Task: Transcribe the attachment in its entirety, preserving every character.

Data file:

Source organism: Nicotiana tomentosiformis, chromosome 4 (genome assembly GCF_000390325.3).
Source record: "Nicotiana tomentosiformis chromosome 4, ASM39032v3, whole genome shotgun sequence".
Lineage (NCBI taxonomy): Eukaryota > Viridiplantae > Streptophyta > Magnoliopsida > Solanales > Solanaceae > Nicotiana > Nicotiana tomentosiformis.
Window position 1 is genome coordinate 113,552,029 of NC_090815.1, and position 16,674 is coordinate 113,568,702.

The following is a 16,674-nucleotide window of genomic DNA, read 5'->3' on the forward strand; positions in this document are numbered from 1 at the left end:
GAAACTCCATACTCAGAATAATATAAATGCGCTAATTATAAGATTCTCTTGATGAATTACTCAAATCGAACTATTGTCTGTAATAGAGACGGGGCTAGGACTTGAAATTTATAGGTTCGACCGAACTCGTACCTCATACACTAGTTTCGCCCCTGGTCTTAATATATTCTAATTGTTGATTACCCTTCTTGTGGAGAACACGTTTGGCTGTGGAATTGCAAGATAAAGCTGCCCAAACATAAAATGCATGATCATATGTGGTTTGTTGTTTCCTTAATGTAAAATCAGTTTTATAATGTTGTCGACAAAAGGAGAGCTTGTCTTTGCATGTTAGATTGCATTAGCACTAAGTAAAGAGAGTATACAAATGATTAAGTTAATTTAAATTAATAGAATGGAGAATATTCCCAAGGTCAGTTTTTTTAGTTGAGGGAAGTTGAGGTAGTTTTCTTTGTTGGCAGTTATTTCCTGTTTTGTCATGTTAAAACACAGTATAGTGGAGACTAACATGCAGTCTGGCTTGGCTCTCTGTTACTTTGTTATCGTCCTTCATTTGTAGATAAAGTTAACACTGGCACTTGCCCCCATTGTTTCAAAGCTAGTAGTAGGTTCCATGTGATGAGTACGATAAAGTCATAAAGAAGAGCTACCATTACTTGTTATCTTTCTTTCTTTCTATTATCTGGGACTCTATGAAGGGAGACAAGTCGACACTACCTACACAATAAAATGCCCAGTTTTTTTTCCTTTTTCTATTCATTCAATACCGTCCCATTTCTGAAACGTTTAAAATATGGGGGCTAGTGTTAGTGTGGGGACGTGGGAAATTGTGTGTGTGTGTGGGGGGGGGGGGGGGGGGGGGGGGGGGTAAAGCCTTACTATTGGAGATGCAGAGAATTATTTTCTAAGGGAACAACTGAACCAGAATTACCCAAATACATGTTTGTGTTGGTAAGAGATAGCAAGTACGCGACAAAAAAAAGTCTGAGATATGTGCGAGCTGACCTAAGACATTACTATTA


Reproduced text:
Source organism: Nicotiana tomentosiformis, chromosome 4 (genome assembly GCF_000390325.3).
Source record: "Nicotiana tomentosiformis chromosome 4, ASM39032v3, whole genome shotgun sequence".
Lineage (NCBI taxonomy): Eukaryota > Viridiplantae > Streptophyta > Magnoliopsida > Solanales > Solanaceae > Nicotiana > Nicotiana tomentosiformis.
Window position 1 is genome coordinate 113,552,029 of NC_090815.1, and position 16,674 is coordinate 113,568,702.

The following is a 16,674-nucleotide window of genomic DNA, read 5'->3' on the forward strand; positions in this document are numbered from 1 at the left end:
GAAACTCCATACTCAGAATAATATAAATGCGCTAATTATAAGATTCTCTTGATGAATTACTCAAATCGAACTATTGTCTGTAATAGAGACGGGGCTAGGACTTGAAATTTATAGGTTCGACCGAACTCGTACCTCATACACTAGTTTCGCCCCTGGTCTTAATATATTCTAATTGTTGATTACCCTTCTTGTGGAGAACACGTTTGGCTGTGGAATTGCAAGATAAAGCTGCCCAAACATAAAATGCATGATCATATGTGGTTTGTTGTTTCCTTAATGTAAAATCAGTTTTATAATGTTGTCGACAAAAGGAGAGCTTGTCTTTGCATGTTAGATTGCATTAGCACTAAGTAAAGAGAGTATACAAATGATTAAGTTAATTTAAATTAATAGAATGGAGAATATTCCCAAGGTCAGTTTTTTTAGTTGAGGGAAGTTGAGGTAGTTTTCTTTGTTGGCAGTTATTTCCTGTTTTGTCATGTTAAAACACAGTATAGTGGAGACTAACATGCAGTCTGGCTTGGCTCTCTGTTACTTTGTTATCGTCCTTCATTTGTAGATAAAGTTAACACTGGCACTTGCCCCCATTGTTTCAAAGCTAGTAGTAGGTTCCATGTGATGAGTACGATAAAGTCATAAAGAAGAGCTACCATTACTTGTTATCTTTCTTTCTTTCTATTATCTGGGACTCTATGAAGGGAGACAAGTCGACACTACCTACACAATAAAATGCCCAGTTTTTTTTCCTTTTTCTATTCATTCAATACCGTCCCATTTCTGAAACGTTTAAAATATGGGGGCTAGTGTTAGTGTGGGGACGTGGGAAATTGTGTGTGTGTGTGGGGGGGGGGGGGGGGGGGGGGGGGGGTAAAGCCTTACTATTGGAGATGCAGAGAATTATTTTCTAAGGGAACAACTGAACCAGAATTACCCAAATACATGTTTGTGTTGGTAAGAGATAGCAAGTACGCGACAAAAAAAAGTCTGAGATATGTGCGAGCTGACCTAAGACATTACTATTA